Idaho Examiner - Sen. Larry Craig News Releases

Tuesday, April 19, 2005


Provides tax credits to families caring for elderly relatives

WASHINGTON, D.C. – Idaho Senator Larry Craig introduced legislation today to assist families caring for elderly relatives by providing tax credits to help offset expenses. The Senior Elder Care Relief and Empowerment Act (SECURE Act), S. 835, provides taxpayers with a non-refundable tax credit equal to 50 percent of qualified expenses incurred on behalf of senior citizens above a $1,000 spending floor.

Many Baby Boomers have a new label – the Sandwich Generation, referring to people caring for both their parents and children. It is difficult for families to balance caring for children and saving or paying for college, while at the same time struggling with financing care for frail and aging parents. Many caregivers forgo job promotions, reduce their hours on the job, cut back to part-time, or take extended leaves of absence to stay at home and care for their aging family members.

Craig said, “Family care-giving for aging and vulnerable relatives requires a flexible national response to ensure seniors and their families have the most appropriate high quality choices. That is why I am introducing the SECURE Act. This legislation would help reduce the financial strain and related emotional and medical stress faced by family caregivers, as they care for their frail and aging parents, by providing much-needed tax relief for qualified expenses.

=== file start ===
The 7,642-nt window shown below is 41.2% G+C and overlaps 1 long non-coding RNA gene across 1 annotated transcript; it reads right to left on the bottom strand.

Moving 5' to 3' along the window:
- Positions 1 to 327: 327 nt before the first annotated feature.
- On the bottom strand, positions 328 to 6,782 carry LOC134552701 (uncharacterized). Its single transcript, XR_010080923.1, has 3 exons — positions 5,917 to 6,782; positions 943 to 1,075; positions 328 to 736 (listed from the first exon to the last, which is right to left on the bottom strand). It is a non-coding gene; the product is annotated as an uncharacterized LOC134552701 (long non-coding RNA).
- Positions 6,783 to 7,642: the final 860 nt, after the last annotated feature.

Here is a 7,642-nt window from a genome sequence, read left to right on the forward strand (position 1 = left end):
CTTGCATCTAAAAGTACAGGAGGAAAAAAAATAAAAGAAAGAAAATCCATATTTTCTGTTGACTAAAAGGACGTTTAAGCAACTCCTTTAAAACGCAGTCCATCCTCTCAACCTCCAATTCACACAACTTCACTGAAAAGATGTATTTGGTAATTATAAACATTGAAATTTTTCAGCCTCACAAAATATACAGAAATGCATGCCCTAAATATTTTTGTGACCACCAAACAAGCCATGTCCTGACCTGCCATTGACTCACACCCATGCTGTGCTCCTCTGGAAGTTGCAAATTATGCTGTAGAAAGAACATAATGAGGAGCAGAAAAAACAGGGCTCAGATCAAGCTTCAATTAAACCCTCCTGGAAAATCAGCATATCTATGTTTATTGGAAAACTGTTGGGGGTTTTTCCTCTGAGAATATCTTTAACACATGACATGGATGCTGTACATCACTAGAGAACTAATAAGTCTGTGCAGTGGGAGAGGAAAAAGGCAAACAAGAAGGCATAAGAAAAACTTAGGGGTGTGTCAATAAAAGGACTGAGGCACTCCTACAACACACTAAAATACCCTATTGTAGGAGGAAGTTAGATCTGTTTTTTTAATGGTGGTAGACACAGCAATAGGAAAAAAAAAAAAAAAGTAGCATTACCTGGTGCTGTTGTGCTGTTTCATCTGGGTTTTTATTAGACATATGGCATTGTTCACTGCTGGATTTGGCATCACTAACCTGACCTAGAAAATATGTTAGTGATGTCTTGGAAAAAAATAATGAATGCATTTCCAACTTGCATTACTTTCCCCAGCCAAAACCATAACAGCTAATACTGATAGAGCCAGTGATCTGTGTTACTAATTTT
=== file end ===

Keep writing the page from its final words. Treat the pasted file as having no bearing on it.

“The SECURE Act would increase the eldercare choices available to families and has the potential to reduce the number of seniors forced to spend down their life savings until they become impoverished enough to qualify for Medicaid services. Not only does this legislation offer support for families, it addresses the increased pressures on Medicaid. In my own state of Idaho, the aged and disabled make up about 22 percent of the Medicaid population, yet utilize 70 percent of the total Medicaid dollars for the state. The SECURE Act has the potential to alleviate some of the stress on our state Medicaid programs.”

Qualified expenses include costs that are not reimbursable -- those not covered by Medicare or other insurance -- for physical assistance with essential daily activities to prevent injury; long-term care expenses, including normal household services; architectural expenses necessary to modify the senior’s residence; respite care; adult daycare; assisted living services that are non-housing related expenses; independent living; home care; and home health care.


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